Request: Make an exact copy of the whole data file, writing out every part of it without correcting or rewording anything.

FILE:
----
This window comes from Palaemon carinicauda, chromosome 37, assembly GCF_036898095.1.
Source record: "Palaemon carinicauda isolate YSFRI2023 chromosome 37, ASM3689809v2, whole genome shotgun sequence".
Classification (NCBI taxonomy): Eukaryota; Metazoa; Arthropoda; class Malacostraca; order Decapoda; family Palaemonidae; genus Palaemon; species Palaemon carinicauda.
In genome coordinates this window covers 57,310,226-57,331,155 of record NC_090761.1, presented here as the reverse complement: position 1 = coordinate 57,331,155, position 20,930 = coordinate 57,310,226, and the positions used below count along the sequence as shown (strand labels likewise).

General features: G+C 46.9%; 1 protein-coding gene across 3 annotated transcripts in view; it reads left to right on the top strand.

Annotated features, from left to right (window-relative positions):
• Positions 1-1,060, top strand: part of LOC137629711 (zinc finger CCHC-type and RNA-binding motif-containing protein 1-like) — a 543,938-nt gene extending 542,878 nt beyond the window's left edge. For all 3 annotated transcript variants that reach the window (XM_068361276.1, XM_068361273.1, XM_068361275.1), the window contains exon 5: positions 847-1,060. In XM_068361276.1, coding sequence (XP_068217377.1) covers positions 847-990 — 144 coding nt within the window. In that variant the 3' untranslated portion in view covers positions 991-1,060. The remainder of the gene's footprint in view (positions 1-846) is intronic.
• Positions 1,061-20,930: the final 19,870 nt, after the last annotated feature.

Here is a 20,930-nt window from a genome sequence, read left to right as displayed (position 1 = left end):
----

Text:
This window comes from Palaemon carinicauda, chromosome 37, assembly GCF_036898095.1.
Source record: "Palaemon carinicauda isolate YSFRI2023 chromosome 37, ASM3689809v2, whole genome shotgun sequence".
Classification (NCBI taxonomy): Eukaryota; Metazoa; Arthropoda; class Malacostraca; order Decapoda; family Palaemonidae; genus Palaemon; species Palaemon carinicauda.
In genome coordinates this window covers 57,310,226-57,331,155 of record NC_090761.1, presented here as the reverse complement: position 1 = coordinate 57,331,155, position 20,930 = coordinate 57,310,226, and the positions used below count along the sequence as shown (strand labels likewise).

General features: G+C 46.9%; 1 protein-coding gene across 3 annotated transcripts in view; it reads left to right on the top strand.

Annotated features, from left to right (window-relative positions):
• Positions 1-1,060, top strand: part of LOC137629711 (zinc finger CCHC-type and RNA-binding motif-containing protein 1-like) — a 543,938-nt gene extending 542,878 nt beyond the window's left edge. For all 3 annotated transcript variants that reach the window (XM_068361276.1, XM_068361273.1, XM_068361275.1), the window contains exon 5: positions 847-1,060. In XM_068361276.1, coding sequence (XP_068217377.1) covers positions 847-990 — 144 coding nt within the window. In that variant the 3' untranslated portion in view covers positions 991-1,060. The remainder of the gene's footprint in view (positions 1-846) is intronic.
• Positions 1,061-20,930: the final 19,870 nt, after the last annotated feature.

Here is a 20,930-nt window from a genome sequence, read left to right as displayed (position 1 = left end):